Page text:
Of course, before we get too carried away by artificial empathy, we shouldn’t forget what Big Dog is primarily designed for, and funded by…

Anyway – coming back to ‘wily’ tactics, here’s the often-referenced ‘Uncanny Valley’ diagram, showing the relationship between ever-more-realistic simulations of life, particularly humans and our ‘familiarity’ with them.

Basically, as we get ever closer to trying to create lifelike-simulations of humans, they start to creep us out.

It can perhaps be most neatly summed up as our reaction to things like the creepy, mocapped synthespians in the movie Polar Express…

The ‘wily’ tactic then would be to stay far away from the valley – aim to make technology behave with empathic qualities that aren’t human at all, and let us fill in the gaps as we do so well.

Which, brings us back to BASAAP, which as Rodney Brooks pointed out – is still really tough.

Bruno’s wild ancestors started to brute-force the problem of creating artificial empathy and a working companion-species relationship with humans through the long, complex process of domestication and selective-breeding…

…from that point the first time these kind of eyes were made towards scraps of meat held at the end of a campfire somewhere between 12-30,000 years ago…

Some robot designers have opted to stay on the non-human side of the uncanny valley, notably perhaps Sony with AIBO.

Here’s an interesting study from 2003 that hints a little at what the effects of designing for ‘artificial empathy’ might be.

We’re good at holding conflicting models of things in our heads at the same time it seems. That AIBO is a technology, but that it also has ‘an inner life’.

Take a look at this blog, where an AIBO owner posts it’s favourite places, and laments:

“[he] almost never – well, make it never – leaves his station these days. It’s not for lack on interest – he still is in front of me at the office – but for want of preservation. You know, if he breaks a leg come a day or a year, will Sony still be there to fix him up?”

(One questioner after my talk asked: “What did the 25% of people who didn’t think AIBO was a technological gadget report it to be?” – Good question!)

Some recommendations of things to look at around this area: the work of Donna Haraway, esp. The Companion Species Manifesto.

Also, the work of Cynthia Brezeal, Heather Knight and Kacie Kinzer – and the ongoing LIREC research project that our friend Alexandra Deschamps-Sonsino is working with, that’s looking to studies of canine behaviour and companionship to influence the design of bots and robots.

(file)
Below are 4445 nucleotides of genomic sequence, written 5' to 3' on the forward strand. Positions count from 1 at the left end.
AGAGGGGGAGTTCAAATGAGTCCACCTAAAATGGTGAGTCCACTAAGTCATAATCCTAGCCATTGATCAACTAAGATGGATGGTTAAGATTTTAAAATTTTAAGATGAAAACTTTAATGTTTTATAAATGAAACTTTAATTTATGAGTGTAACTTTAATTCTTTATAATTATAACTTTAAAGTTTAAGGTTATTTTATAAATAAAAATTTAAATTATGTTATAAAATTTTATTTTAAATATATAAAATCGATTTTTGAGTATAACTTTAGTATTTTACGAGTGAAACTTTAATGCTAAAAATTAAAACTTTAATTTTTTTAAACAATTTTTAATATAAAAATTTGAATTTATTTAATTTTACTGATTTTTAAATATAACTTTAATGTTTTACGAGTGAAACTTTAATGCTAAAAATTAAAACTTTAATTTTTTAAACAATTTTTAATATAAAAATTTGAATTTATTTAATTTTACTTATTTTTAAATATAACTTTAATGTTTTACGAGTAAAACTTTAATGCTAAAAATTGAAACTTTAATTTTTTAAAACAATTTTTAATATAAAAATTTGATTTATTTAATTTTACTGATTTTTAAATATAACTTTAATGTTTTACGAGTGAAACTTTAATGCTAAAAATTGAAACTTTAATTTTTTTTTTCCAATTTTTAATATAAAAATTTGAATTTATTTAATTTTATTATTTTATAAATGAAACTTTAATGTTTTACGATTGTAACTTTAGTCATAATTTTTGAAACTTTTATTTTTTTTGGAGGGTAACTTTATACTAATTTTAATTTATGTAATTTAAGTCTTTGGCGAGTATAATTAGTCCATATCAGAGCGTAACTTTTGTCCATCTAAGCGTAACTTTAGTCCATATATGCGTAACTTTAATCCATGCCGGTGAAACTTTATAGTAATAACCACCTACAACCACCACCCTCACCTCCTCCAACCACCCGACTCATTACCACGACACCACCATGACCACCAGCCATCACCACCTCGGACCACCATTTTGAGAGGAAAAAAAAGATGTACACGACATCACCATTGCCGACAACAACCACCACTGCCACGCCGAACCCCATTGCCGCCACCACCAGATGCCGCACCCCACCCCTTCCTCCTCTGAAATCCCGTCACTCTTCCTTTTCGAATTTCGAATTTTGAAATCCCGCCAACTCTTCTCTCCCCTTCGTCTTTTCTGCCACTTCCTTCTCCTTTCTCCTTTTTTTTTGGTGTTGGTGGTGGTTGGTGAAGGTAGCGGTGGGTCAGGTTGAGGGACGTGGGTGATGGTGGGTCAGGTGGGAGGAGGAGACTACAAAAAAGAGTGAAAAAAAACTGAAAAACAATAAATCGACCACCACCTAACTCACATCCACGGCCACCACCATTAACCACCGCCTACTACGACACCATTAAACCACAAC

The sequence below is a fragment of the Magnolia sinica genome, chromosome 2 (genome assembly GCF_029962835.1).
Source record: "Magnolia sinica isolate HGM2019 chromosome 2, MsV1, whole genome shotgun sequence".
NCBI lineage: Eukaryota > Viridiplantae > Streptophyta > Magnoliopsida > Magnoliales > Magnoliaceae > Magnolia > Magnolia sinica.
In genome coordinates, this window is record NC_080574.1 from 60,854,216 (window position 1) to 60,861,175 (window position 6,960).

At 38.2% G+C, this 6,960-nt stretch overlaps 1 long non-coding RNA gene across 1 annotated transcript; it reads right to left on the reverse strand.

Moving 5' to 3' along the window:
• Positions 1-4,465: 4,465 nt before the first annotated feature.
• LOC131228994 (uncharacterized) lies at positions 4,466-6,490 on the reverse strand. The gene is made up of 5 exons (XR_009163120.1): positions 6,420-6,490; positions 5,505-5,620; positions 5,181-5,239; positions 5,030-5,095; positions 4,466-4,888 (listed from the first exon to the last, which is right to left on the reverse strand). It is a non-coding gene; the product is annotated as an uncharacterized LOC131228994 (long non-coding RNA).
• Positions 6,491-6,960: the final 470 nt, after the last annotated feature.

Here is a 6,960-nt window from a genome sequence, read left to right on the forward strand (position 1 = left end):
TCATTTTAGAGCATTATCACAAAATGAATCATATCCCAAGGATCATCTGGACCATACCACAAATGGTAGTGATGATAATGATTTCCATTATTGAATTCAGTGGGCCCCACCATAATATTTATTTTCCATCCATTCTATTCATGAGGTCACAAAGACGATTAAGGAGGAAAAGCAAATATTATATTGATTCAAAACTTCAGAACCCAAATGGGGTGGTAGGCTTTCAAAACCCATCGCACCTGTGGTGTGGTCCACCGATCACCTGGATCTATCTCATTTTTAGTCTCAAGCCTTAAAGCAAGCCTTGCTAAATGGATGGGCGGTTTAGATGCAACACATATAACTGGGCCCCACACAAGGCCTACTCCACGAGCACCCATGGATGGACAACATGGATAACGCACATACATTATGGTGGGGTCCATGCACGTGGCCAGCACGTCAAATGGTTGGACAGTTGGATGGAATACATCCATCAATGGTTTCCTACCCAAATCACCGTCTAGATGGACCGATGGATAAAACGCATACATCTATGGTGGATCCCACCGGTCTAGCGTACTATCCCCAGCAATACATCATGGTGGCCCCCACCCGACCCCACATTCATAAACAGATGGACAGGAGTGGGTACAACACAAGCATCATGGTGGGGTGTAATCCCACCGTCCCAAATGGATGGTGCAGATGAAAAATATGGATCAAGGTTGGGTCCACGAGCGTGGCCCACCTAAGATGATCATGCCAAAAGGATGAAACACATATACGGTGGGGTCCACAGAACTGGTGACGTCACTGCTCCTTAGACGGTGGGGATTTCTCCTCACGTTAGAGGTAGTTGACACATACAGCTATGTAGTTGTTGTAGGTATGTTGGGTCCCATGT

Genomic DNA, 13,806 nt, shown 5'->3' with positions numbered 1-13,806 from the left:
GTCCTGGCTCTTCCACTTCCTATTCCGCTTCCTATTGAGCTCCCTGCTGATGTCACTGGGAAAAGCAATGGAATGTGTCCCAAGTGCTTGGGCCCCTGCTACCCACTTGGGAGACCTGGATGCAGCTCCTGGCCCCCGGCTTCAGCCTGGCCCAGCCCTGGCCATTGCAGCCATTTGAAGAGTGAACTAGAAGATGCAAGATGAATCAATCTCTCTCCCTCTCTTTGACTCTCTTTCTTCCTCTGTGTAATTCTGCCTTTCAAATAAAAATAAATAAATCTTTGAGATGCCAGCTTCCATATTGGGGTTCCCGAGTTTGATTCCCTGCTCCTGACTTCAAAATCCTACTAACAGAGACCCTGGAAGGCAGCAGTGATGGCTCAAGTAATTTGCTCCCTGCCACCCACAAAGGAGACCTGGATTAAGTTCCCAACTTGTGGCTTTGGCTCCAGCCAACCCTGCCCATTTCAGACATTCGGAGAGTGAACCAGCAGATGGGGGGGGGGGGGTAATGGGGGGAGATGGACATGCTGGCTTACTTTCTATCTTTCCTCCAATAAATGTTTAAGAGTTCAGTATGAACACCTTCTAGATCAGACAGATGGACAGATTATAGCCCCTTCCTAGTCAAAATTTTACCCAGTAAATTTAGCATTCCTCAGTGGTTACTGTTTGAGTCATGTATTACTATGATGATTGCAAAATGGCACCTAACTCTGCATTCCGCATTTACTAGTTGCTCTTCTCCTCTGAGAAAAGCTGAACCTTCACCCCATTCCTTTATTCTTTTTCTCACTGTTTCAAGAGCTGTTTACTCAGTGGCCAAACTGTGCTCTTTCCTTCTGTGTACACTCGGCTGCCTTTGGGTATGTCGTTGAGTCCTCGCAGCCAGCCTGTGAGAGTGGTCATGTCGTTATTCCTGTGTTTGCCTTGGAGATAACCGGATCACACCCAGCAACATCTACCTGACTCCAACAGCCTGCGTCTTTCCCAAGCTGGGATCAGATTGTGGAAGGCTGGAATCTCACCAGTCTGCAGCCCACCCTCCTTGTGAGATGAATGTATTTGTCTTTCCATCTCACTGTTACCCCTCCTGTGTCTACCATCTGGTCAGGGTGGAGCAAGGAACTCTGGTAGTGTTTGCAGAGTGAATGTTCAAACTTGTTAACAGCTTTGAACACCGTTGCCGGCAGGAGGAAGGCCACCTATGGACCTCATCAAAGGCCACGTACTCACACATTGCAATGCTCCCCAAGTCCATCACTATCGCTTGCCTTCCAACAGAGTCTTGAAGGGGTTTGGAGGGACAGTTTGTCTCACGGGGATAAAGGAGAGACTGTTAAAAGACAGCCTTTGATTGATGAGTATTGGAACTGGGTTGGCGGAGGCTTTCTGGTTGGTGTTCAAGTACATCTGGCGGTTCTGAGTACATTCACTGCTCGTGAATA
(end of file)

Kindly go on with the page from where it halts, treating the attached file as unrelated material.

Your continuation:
In science-fiction there’s a long, long list that could go here – but for now I’ll just point to the most-affecting recent thing I’ve read in the area, Ted Chiang’s novella “The Lifecycle of Software Objects” – which I took as my title for a talk partly on this subject at UX London earlier in the year.

In our own recent work I’d pick out Suwappu, a collaboration with Dentsu London as something where we’re looking to animate, literally, toys with an inner life through a computer-vision application that recognises each character and overlays dialogue and environments around them.

I wonder how this type of technology might develop hand-in-hand with storytelling to engage and delight – while leaving room for the imagination and empathy that we so easily project on things, especially when we are young.

Finally, I want to move away from the companion animal as a model, back to these things…

I said we’d come back to this! Have you ever thought about why we have pot plants? What we have them in the corners of our lives? How did they get there? What are they up to?!?

(Seriously – I haven’t managed yet to find research or a cultural history of how pot-plants became part of our home life. There are obvious routes through farming, gardening and cooking – but what about ornamental plants? If anyone reading this wants to point me at some they’d recommend in the comments to this post, I’d be most grateful!)

Take a look at this – one of the favourite finds of the studio in 2011 – Sticky Light.

It is very beautifully simple. It displays motive and behaviour. We find it fascinating and playful. Of course, part of it’s charm is that it can move around of its own volition – it has agency.

Pot-plants have motives (stay alive, reproduce) and behaviour (grow towards the light, shrivel when not watered) but they don’t have much agency. They rely on us to move them into the light, to water them.

Some recent projects have looked to augment domestic plants with some agency – Botanicalls by Kati London, Kate Hartman, Rebecca Bray and Rob Faludi equips a plant not only with a network connection, but a twitter account! Activated by sensors it can report to you (and its followers) whether it is getting enough water. Some voice, some agency.

(I didn’t have time to mention it in the talk, but I’d also point to James Chamber’s evolution of the idea with his ‘Has Needs’ project, where an abused potplant not only has a network connection, but the means to advertise for a new owner on freecycle…)

Here’s my botanical, which I chose to call Robert Plant…

So, much simpler systems that people or pets can find places in our lives as companions. Legible motives, limited behaviours and agency can illicit response, empathy and engagement from us.